Thursday, November 24, 2011

A Prescription for Change

The underutilised profession of pharmacy has become the sleeping beauty of our health services but not for much longer. 
Historic changes are underway that promise to awaken a new dynamic in pharmacy practice in Ireland, enabling pharmacists to reach their full potential in delivering an enhanced range of services to patients as part of inter-professional multi-disciplinary healthcare teams.
New legislation has provided scaffolding around which the profession recently commenced a major restructuring of pharmacy education and training in Ireland, which will lead to a significant and major expansion of the role of pharmacy practice.

The scope of untapped potential in the profession is extensive, ranging from health screening and vaccinations to pharmacist prescribing and clinical specialisation.

And pharmacists around the country are keen to embrace this new direction, according to the Pharmaceutical Society of Ireland (PSI), the pharmacy regulator. A recent PSI Study of Community Pharmacy Practice in Ireland that found most pharmacists want to provide new and enhanced services, such as lung capacity screening, sexual health services and structured medicine use reviews. They told researchers that they feel pharmacy is under-valued and under appreciated in current healthcare structures.

The springboard from which the profession is launching itself into a bright new future is the Pharmacy Act 2007. Replacing legislation more than 130 years old, the new Pharmacy Act provides modern and robust regulations that will make the profession more transparent, patient-centred, and focused on patient safety.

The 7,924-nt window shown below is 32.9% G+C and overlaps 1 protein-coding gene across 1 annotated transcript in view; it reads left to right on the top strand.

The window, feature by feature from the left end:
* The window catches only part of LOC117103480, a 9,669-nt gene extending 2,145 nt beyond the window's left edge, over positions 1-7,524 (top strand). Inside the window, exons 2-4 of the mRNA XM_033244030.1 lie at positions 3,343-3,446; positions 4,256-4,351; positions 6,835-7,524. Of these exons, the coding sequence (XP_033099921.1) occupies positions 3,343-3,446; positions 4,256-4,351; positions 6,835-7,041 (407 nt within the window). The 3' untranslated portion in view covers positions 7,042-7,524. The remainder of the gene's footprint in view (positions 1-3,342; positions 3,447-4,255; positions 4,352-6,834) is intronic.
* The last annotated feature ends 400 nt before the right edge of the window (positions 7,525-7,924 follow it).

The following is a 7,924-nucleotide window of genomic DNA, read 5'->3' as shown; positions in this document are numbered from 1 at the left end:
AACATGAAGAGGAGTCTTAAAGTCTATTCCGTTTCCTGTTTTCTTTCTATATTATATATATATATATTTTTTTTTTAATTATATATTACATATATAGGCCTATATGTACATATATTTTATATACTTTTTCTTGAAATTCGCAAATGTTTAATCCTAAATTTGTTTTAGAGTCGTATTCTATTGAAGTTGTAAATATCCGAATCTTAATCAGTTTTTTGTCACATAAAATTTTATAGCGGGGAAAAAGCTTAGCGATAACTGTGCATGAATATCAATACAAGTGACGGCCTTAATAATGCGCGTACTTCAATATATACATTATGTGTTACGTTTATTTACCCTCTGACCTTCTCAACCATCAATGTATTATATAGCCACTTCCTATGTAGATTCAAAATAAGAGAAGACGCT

A key aspect is the introduction of mandatory continuing professional development (CPD) for pharmacists in Ireland. Currently, in order to be accepted for continued registration, all pharmacists now sign a declaration on an annual basis that they will maintain competency and continue to bring new knowledge and skills to their practice.

In line with the recommendations contained in its Review of International CPD models, the PSI is currently implementing a new system of mandatory CPD for pharmacists.

Kate O’Flaherty, PSI Acting Head of Pharmacy Practice Development, explained that this new CPD system is not based on a traditional points system or accumulation of contact hours. Instead all pharmacists will be encouraged to adopt a more reflective approach to learning and to identify their own learning and development needs based on the skills and competencies required for their particular professional practice.

“Our new CPD model is largely based on a model that has been in place for the last 13 years in Ontario, Canada, for pharmacists. Patient safety is at its core, and it’s a self-reflective peer-supported model. We are currently developing a CPD portfolio, which will be most likely an online portfolio that will serve as a template for pharmacists to help them assess their learning needs and enable them to record, evaluate and demonstrate their professional development.”

The new CPD system will also take into account the many types of learning in which pharmacists can engage in order to progress their professional development. These range from Informal Learning, such as practical, “on-the-job” learning from experience that traditionally does not lead to certification but enhances the individual’s professional knowledge and skills; through to Formal Learning by participation in quality-assured, structured programmes of education training.

“We’re also developing a competency framework for pharmacists which will help with, for example, communication and consultation skills. There are patient consultation areas in all pharmacies now, so possibly many pharmacists will feel they need to develop their communication and consultation skills to maximise the benefits to patients of consultations, and learn how to deal with new and challenging scenarios. They may need new skills or to develop the skills that they already have,” said Kate.